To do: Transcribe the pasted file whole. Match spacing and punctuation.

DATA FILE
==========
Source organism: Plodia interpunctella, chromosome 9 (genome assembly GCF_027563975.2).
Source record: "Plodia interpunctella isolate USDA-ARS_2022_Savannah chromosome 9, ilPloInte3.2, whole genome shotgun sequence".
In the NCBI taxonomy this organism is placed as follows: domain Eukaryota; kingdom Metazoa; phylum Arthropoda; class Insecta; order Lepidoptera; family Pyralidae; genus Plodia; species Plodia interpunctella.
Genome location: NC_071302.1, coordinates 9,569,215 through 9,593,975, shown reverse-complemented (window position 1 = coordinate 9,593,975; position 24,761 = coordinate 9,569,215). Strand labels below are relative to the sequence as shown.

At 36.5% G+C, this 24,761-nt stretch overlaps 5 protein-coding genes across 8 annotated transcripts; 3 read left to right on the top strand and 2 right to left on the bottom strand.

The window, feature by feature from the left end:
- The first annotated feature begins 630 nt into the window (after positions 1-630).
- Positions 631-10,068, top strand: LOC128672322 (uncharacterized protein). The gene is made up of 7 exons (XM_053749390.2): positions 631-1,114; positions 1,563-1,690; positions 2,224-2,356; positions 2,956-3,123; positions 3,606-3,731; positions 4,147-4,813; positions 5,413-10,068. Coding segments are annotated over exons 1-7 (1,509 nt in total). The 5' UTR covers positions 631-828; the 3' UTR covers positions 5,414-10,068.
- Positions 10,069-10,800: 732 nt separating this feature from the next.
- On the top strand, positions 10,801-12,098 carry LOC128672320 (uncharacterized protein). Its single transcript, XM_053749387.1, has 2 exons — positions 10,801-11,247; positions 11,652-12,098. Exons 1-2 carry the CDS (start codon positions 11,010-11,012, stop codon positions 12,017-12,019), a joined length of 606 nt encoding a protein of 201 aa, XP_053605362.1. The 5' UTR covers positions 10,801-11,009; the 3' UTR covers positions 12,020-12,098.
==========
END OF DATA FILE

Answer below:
Source organism: Plodia interpunctella, chromosome 9 (genome assembly GCF_027563975.2).
Source record: "Plodia interpunctella isolate USDA-ARS_2022_Savannah chromosome 9, ilPloInte3.2, whole genome shotgun sequence".
In the NCBI taxonomy this organism is placed as follows: domain Eukaryota; kingdom Metazoa; phylum Arthropoda; class Insecta; order Lepidoptera; family Pyralidae; genus Plodia; species Plodia interpunctella.
Genome location: NC_071302.1, coordinates 9,569,215 through 9,593,975, shown reverse-complemented (window position 1 = coordinate 9,593,975; position 24,761 = coordinate 9,569,215). Strand labels below are relative to the sequence as shown.

At 36.5% G+C, this 24,761-nt stretch overlaps 5 protein-coding genes across 8 annotated transcripts; 3 read left to right on the top strand and 2 right to left on the bottom strand.

The window, feature by feature from the left end:
- The first annotated feature begins 630 nt into the window (after positions 1-630).
- Positions 631-10,068, top strand: LOC128672322 (uncharacterized protein). The gene is made up of 7 exons (XM_053749390.2): positions 631-1,114; positions 1,563-1,690; positions 2,224-2,356; positions 2,956-3,123; positions 3,606-3,731; positions 4,147-4,813; positions 5,413-10,068. Coding segments are annotated over exons 1-7 (1,509 nt in total). The 5' UTR covers positions 631-828; the 3' UTR covers positions 5,414-10,068.
- Positions 10,069-10,800: 732 nt separating this feature from the next.
- On the top strand, positions 10,801-12,098 carry LOC128672320 (uncharacterized protein). Its single transcript, XM_053749387.1, has 2 exons — positions 10,801-11,247; positions 11,652-12,098. Exons 1-2 carry the CDS (start codon positions 11,010-11,012, stop codon positions 12,017-12,019), a joined length of 606 nt encoding a protein of 201 aa, XP_053605362.1. The 5' UTR covers positions 10,801-11,009; the 3' UTR covers positions 12,020-12,098.